• Some states require the identification of AIDS patients to local agencies. While protocols exist to insure patient confidentiality, not all banks effectively use these protocols. 
  • Red Cross Voluntunteer Blood Banks reduce the cost of collection.
  • People can sell their blood to get quick money.


The idea of "giving" blood is not generally controversial, except in the case of a few religious objections.  For the most part, people recognize that blood transfusions save lives.  Controversy (and potential legal issues) generally arise out of concern for privacy of donors and safety of recipients. The American Red Cross (and in fact much of the medical system) relies on the volunteer donation of blood products.  Still, however negative the view of "selling" blood, the inadequate supply of some blood products, particularly in rarer types, necessitates the continued operation of "for pay" blood donation centers.

Learn More...

Blood Center of Wisconsin
Questions about giving blood in Wisconsin? Contact the Blood Center of Wisconsin.
Call 1-877-BE-A-HERO

BloodTunes: Saving a Life One Song at a Time
Campaign, started by 10 year old Summer Mordan, features music by Counting Crows!

The Blood Typing Game
"What happens if you get a blood transfusion with the wrong blood type? Even though a patient's own blood type is the first choice for blood transfusions, it's not always available at the blood bank. Try to save some patients' lives and learn about human blood types!"

Career Exploration: Blood Bank Technologist / Phlebotomist / Hematologist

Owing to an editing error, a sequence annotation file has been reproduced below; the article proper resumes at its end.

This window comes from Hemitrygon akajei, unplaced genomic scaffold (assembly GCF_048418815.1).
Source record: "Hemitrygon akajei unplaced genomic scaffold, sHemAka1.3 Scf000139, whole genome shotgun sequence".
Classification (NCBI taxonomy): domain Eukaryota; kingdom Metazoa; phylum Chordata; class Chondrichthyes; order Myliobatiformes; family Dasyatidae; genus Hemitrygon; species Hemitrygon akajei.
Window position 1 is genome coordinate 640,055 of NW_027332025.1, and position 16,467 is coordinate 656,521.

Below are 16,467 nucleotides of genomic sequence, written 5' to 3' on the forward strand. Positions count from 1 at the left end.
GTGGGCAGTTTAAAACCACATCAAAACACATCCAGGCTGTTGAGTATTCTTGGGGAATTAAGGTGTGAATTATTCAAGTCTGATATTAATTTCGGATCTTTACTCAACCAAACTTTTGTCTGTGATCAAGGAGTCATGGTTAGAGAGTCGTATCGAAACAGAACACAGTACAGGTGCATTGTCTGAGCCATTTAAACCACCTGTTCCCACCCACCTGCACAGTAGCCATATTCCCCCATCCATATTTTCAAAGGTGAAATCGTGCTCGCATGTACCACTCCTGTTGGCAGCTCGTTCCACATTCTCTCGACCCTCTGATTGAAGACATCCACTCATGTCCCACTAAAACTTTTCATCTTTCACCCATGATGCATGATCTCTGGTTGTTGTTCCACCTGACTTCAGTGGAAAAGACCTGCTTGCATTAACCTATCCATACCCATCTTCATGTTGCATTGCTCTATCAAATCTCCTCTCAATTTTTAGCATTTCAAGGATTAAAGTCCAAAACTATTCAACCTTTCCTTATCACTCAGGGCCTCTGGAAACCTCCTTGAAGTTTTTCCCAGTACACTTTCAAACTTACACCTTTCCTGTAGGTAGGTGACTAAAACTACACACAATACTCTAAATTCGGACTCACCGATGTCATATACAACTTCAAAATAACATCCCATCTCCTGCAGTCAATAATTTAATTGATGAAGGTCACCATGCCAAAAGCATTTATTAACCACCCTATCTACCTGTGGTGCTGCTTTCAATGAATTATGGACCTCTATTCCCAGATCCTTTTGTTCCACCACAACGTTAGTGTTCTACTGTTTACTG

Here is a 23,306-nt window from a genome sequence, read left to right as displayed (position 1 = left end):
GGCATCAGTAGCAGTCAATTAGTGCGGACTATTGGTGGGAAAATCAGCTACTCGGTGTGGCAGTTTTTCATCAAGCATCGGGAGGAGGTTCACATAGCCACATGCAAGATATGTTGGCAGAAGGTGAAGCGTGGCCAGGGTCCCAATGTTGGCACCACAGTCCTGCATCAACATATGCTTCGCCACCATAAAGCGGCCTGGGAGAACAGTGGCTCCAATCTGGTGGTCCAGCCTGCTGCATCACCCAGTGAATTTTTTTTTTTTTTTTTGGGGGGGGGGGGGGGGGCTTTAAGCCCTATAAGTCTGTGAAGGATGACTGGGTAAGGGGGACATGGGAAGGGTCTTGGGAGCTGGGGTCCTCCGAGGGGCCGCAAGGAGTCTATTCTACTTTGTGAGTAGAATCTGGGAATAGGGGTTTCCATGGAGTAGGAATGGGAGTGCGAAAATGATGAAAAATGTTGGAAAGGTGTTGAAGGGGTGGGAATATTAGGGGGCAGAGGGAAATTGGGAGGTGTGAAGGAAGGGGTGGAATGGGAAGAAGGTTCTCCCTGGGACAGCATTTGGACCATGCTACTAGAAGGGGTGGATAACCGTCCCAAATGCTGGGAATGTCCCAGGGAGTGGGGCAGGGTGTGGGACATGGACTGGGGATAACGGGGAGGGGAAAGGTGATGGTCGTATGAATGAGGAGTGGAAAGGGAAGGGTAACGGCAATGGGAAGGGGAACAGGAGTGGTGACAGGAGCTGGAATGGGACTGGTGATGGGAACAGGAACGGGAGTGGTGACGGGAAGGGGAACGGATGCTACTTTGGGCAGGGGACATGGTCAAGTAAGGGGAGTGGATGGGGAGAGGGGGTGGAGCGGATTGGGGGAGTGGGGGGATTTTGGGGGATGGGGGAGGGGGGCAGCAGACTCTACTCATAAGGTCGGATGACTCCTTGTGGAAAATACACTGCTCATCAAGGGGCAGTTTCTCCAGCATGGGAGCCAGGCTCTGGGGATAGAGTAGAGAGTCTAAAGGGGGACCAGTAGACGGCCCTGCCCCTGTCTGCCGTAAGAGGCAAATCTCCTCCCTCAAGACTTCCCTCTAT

Learn more about what it takes to become a technologist working with blood banks.

World Blood Donor Day is sponsored by the United Nations and the World Health Organization each June 14th.  Sponsors host events across the globe.  Check out past years:  2010 2011 2012 2013 2014.  

What do you think?

Have You Given Blood?
I have given blood products more than one time.: 0 votes (0%)
I have given blood products one time.: 0 votes (0%)
I hope to give blood products in the future.: 1 votes (20%)
I will not/cannot give blood product.: 4 votes (80%)
I have received blood products.: 0 votes (0%)
I have a close friend or family member who has received blood products.: 0 votes (0%)
Total Votes: 5

Community Connection

To learn more about blood drives here at MGHS, contact HOSA!

Blood Center of Wisconsin Donor Eligibility Guidelines.

Future Directions

Are there identified directions this medical treatment will take in the future?  Continuing problems that must be address.  Here is your opportunity to share your own concerns and hopes about where we are headed in this field.

Check out the awesome developments that have come through our own Blood Centers of Wisconsin.

Library Information and Media Center - Monona Grove High School - Monona, Wisconsin